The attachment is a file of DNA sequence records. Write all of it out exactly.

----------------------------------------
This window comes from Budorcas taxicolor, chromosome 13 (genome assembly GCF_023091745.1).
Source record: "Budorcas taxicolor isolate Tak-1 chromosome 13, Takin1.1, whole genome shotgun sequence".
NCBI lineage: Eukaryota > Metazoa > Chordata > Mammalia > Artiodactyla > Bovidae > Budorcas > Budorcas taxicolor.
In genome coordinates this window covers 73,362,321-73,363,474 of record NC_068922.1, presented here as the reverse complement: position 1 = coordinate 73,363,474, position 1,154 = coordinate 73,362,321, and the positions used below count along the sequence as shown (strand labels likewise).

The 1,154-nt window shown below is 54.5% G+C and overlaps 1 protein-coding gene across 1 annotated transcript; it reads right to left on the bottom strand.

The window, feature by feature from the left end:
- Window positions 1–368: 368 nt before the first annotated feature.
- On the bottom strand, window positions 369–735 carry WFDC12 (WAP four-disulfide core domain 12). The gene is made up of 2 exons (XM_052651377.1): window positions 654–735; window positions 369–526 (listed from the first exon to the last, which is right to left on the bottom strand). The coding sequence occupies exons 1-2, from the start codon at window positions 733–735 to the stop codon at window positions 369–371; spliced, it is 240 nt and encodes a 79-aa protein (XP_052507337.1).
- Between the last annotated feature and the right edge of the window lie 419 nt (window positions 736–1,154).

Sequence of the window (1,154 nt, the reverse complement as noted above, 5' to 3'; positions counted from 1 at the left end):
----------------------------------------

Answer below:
This window comes from Budorcas taxicolor, chromosome 13 (genome assembly GCF_023091745.1).
Source record: "Budorcas taxicolor isolate Tak-1 chromosome 13, Takin1.1, whole genome shotgun sequence".
NCBI lineage: Eukaryota > Metazoa > Chordata > Mammalia > Artiodactyla > Bovidae > Budorcas > Budorcas taxicolor.
In genome coordinates this window covers 73,362,321-73,363,474 of record NC_068922.1, presented here as the reverse complement: position 1 = coordinate 73,363,474, position 1,154 = coordinate 73,362,321, and the positions used below count along the sequence as shown (strand labels likewise).

The 1,154-nt window shown below is 54.5% G+C and overlaps 1 protein-coding gene across 1 annotated transcript; it reads right to left on the bottom strand.

The window, feature by feature from the left end:
- Window positions 1–368: 368 nt before the first annotated feature.
- On the bottom strand, window positions 369–735 carry WFDC12 (WAP four-disulfide core domain 12). The gene is made up of 2 exons (XM_052651377.1): window positions 654–735; window positions 369–526 (listed from the first exon to the last, which is right to left on the bottom strand). The coding sequence occupies exons 1-2, from the start codon at window positions 733–735 to the stop codon at window positions 369–371; spliced, it is 240 nt and encodes a 79-aa protein (XP_052507337.1).
- Between the last annotated feature and the right edge of the window lie 419 nt (window positions 736–1,154).

Sequence of the window (1,154 nt, the reverse complement as noted above, 5' to 3'; positions counted from 1 at the left end):